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The Pandemic Is Getting Worse, And Schools Are Still Open. New Board Members Think That's A Mistake

Runcie online learning Emily Michot Miami Herald.jpeg
Emily Michot/Miami Herald
Broward Schools Superintendent Robert Runcie leans in toward teacher Skylar Billingsley’s laptop to say hello to her students at Nova Blanche Forman Elementary School on Aug. 19. Broward County Public Schools began the school year online because of the summer surge of COVID-19 but opened buildings for face-to-face classes in early October. Schools are remaining open, despite worsening pandemic conditions.

Contact tracing has not shown schools to be drivers of new infections, local superintendents counter.

COVID-19 conditions are worsening again throughout South Florida, but local school district superintendents are not considering more widespread school closures.

Some newly elected school board members think they should.

“We need to start having some very serious conversations again about closing and doing 100 percent e-learning,” said Sarah Leonardi, a teacher who was recently sworn in to the Broward County school board.

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In Miami-Dade County, new school board member Christi Fraga wishes the district had planned a temporary break from in-person classes following Thanksgiving, in anticipation of a potential spike in new cases that could result from holiday gatherings.

“We should have talked about having a quarantine period after Thanksgiving, maybe not reconvening classes right away,” said Fraga, former vice mayor of Doral. “I think it would behoove us to be cautious, so that we don't have to have permanent closures.”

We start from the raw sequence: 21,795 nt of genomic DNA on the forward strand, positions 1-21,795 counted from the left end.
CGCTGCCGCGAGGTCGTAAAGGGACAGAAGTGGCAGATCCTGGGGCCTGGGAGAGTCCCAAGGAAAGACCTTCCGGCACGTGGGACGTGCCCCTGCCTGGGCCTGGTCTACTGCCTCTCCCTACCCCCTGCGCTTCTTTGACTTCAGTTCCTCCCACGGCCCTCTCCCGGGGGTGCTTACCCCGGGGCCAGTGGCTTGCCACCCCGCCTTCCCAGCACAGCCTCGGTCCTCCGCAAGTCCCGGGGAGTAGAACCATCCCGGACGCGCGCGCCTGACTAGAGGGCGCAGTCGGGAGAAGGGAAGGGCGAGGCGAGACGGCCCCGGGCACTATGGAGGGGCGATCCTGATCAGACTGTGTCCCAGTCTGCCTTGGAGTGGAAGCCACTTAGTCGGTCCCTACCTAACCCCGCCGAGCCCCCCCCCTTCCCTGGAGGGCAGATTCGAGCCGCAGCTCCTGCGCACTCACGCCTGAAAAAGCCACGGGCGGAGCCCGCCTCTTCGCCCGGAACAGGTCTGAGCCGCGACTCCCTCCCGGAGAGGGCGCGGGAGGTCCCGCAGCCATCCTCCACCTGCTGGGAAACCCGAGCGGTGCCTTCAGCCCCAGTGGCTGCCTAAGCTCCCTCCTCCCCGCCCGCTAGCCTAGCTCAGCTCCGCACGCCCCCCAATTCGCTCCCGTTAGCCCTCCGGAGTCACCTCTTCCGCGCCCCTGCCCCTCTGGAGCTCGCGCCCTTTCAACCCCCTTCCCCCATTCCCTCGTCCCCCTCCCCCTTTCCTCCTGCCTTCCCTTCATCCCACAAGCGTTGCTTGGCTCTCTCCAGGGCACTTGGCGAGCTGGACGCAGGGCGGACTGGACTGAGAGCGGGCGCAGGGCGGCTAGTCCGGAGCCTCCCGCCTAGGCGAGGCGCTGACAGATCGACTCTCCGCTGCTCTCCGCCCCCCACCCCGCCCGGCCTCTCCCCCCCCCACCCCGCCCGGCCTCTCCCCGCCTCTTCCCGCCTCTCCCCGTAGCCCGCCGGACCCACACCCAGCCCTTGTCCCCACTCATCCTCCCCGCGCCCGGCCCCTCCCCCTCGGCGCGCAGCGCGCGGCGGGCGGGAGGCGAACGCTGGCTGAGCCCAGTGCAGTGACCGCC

While the Miami-Dade district has not publicly entertained closing schools again, officials are planning to reconvene a task force of medical experts in early December to advise them on what to do as new cases and hospitalizations increase.

Meanwhile, the leaders of both districts have been making the same argument: While hundreds of students and teachers each in Miami-Dade and Broward counties have tested positive since schools reopened in early October, superintendents Alberto Carvalho and Robert Runcie have pointed to contact tracing that shows new infections aren’t happening at school.

“There is nothing that suggests that our schools are sources of transmission of the COVID-19 virus,” Runcie said during a virtual town hall on Nov. 18.

School officials in Palm Beach County and the Florida Keys have also resisted school closures.

Monroe County School District spokeswoman Becky Herrin said the district is “frequently consulting with our local health department about virus levels.”

Throughout the country and the world, school reopenings have not been linked to COVID-19 outbreaks as many public health officials expected they might, but more research is needed to fully understand the risks.